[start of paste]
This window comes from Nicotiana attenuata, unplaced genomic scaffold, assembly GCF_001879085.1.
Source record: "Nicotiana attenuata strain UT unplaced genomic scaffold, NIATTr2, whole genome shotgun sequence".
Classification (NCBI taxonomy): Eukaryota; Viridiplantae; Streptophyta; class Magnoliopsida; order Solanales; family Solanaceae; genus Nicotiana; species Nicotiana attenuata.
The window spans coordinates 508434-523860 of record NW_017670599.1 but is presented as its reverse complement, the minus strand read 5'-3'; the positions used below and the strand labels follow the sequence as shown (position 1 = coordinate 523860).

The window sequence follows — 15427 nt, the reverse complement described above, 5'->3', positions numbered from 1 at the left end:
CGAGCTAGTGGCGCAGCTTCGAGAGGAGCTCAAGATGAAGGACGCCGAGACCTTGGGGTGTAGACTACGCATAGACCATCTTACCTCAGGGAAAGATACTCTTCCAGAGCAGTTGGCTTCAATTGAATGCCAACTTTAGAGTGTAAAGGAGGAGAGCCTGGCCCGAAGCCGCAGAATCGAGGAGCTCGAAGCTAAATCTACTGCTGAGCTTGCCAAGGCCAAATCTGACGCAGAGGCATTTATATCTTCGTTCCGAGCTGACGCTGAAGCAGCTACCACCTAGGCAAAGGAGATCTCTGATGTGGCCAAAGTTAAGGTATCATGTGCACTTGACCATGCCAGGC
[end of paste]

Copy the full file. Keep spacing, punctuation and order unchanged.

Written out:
This window comes from Nicotiana attenuata, unplaced genomic scaffold, assembly GCF_001879085.1.
Source record: "Nicotiana attenuata strain UT unplaced genomic scaffold, NIATTr2, whole genome shotgun sequence".
Classification (NCBI taxonomy): Eukaryota; Viridiplantae; Streptophyta; class Magnoliopsida; order Solanales; family Solanaceae; genus Nicotiana; species Nicotiana attenuata.
The window spans coordinates 508434-523860 of record NW_017670599.1 but is presented as its reverse complement, the minus strand read 5'-3'; the positions used below and the strand labels follow the sequence as shown (position 1 = coordinate 523860).

The window sequence follows — 15427 nt, the reverse complement described above, 5'->3', positions numbered from 1 at the left end:
CGAGCTAGTGGCGCAGCTTCGAGAGGAGCTCAAGATGAAGGACGCCGAGACCTTGGGGTGTAGACTACGCATAGACCATCTTACCTCAGGGAAAGATACTCTTCCAGAGCAGTTGGCTTCAATTGAATGCCAACTTTAGAGTGTAAAGGAGGAGAGCCTGGCCCGAAGCCGCAGAATCGAGGAGCTCGAAGCTAAATCTACTGCTGAGCTTGCCAAGGCCAAATCTGACGCAGAGGCATTTATATCTTCGTTCCGAGCTGACGCTGAAGCAGCTACCACCTAGGCAAAGGAGATCTCTGATGTGGCCAAAGTTAAGGTATCATGTGCACTTGACCATGCCAGGC